Mariscos El Cholo: Clamming It Up On Sixth and Madero

Categories: Tijuana Sí!
Dave Lieberman
Hector, after a long day of shucking clams
One of my father's cardinal rules of life was that the police always eat where there's good food at a good price. New to town? Look to see where the uniforms are eating. It could be a luncheonette in New Jersey with the best Taylor ham, egg and cheese on a hard roll, a little shack in Iowa serving enormous fried pork tenderloin sandwiches on improbably small buns, an unpolished country restaurant in rural France with a trencher table groaning with appetizers à volonté, or a roadside kiosk in Moscow where enormous burly policemen sip tea in surprisingly dainty cups.

Dad's rule works far more often than it doesn't, and has led me to some of the best, most honest food I've eaten in my life. As I walked down Sixth Street away from the high-end bars and clubs and toward Tijuana's fish market one day, I saw two municipal policemen at a street stand called Mariscos El Cholo, with a huge banner doing double duty as an awning, hunched over plastic cups with dark red soup in them. I debated breaking my dad's rule, but Mexican police, for all their reputation, do not eat fat pasty tourists for lunch, so I asked them politely what they were eating.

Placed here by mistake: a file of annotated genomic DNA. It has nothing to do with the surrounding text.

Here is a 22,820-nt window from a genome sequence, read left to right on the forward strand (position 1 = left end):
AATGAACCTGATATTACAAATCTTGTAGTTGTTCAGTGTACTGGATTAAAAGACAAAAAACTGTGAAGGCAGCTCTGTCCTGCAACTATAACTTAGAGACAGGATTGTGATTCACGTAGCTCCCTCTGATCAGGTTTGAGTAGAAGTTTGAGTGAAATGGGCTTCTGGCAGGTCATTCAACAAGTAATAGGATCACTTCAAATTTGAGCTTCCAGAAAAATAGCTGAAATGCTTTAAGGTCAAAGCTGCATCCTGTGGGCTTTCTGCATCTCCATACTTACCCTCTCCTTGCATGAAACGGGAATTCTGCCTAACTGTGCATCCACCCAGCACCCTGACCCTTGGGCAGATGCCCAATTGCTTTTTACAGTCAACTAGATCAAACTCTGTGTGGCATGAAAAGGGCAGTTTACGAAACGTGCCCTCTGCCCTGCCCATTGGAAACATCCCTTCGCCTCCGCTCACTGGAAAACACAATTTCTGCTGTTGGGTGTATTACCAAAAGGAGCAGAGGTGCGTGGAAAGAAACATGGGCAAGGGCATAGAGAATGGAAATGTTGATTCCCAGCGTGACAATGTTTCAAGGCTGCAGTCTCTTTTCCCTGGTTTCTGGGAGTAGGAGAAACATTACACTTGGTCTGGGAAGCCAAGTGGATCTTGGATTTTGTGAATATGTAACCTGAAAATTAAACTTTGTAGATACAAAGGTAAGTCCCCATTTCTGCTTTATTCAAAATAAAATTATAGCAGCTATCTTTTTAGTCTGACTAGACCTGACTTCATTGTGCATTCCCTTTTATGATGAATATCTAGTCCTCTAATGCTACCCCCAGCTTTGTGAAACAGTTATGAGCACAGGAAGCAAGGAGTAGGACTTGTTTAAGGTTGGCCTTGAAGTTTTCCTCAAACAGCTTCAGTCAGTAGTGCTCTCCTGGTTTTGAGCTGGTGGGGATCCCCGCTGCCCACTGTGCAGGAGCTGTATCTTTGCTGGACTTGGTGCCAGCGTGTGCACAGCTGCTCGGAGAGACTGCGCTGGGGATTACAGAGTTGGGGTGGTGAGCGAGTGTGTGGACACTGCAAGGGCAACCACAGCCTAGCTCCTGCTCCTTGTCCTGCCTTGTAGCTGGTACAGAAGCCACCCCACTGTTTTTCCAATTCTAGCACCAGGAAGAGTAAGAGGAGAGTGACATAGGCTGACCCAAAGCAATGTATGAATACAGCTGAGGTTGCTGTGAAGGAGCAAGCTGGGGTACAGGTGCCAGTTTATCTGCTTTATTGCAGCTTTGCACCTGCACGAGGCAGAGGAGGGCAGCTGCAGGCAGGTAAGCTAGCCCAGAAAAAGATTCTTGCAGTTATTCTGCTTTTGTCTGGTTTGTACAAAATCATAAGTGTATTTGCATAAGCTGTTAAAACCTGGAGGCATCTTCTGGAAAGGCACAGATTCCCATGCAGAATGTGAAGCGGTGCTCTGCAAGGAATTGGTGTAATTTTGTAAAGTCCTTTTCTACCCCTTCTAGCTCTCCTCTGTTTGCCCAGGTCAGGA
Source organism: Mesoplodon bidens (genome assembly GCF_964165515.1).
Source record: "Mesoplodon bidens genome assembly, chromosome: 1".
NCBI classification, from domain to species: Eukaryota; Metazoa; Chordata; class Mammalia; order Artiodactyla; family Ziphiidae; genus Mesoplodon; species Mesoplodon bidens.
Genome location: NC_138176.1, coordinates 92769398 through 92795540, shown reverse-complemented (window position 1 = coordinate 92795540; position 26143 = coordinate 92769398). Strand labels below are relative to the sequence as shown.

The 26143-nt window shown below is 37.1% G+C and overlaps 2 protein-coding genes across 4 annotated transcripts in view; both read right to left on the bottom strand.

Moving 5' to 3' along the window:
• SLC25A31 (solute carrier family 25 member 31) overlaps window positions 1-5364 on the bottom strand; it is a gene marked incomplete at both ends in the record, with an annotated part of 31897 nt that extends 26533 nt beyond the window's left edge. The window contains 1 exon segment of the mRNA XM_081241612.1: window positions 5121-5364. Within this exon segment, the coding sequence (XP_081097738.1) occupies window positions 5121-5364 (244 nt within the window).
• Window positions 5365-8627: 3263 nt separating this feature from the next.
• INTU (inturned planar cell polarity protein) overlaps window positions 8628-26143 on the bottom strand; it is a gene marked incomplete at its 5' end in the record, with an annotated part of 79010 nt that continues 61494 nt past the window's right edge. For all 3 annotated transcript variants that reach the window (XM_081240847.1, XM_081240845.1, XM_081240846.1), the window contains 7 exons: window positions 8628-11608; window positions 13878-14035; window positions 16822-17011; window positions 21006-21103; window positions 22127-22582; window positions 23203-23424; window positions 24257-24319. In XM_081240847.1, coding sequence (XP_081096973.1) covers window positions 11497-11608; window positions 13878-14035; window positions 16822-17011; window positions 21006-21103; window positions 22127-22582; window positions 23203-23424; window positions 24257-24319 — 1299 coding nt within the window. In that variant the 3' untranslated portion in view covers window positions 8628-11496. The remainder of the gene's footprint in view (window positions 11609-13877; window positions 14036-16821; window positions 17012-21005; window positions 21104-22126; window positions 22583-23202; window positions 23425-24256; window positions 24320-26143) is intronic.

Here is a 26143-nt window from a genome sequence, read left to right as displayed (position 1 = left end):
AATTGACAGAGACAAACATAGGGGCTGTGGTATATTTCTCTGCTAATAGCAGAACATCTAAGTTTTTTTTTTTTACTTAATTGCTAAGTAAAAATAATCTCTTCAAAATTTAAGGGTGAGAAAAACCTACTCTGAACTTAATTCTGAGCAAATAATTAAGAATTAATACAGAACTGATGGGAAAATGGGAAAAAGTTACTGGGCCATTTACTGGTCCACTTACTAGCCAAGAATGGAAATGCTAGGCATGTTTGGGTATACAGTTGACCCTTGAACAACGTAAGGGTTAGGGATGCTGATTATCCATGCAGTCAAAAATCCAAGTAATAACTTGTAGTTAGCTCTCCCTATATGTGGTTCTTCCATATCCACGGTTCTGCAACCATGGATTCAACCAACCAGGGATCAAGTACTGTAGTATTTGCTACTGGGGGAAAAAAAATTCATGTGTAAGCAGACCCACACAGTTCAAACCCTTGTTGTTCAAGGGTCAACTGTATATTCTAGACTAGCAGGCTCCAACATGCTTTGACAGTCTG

Dave Lieberman
"Cocteles," said the nearest one. "Good ones. Just ask Hector. And take extra napkins or you'll stain that blond bigote." He motioned toward the cart.

Hector--who didn't give his last name--has been running Mariscos El Cholo for more than thirty years. He started in a building, now La Corriente Cevichería Nais, just buying fish from the market and making raw dishes with them, but then got priced out and set up shop in his current location. Sometimes there's a table--which seems to be made from a boat--and sometimes just a few stools on one side of the cart. There are always people coming and going, grabbing tostadas and saltines, paying their bills--cash only, like all street stands--and generally bloviating and running their mouths off. It's a jovial, low-key atmosphere, and the seafood cocktails are top notch.

Dave Lieberman
Buoyed by the policemen's endorsement, I looked around. A huge pile of the enormous, smooth-shelled clams called chocolata sat on top of the chilly cart; next to them sat the jagged, granite-like ark clams known in Mexico as pata de mula. A cooler held cooked shrimp and octopus. "¿Qué vas a comer?" asked Hector in his thick northern accent.

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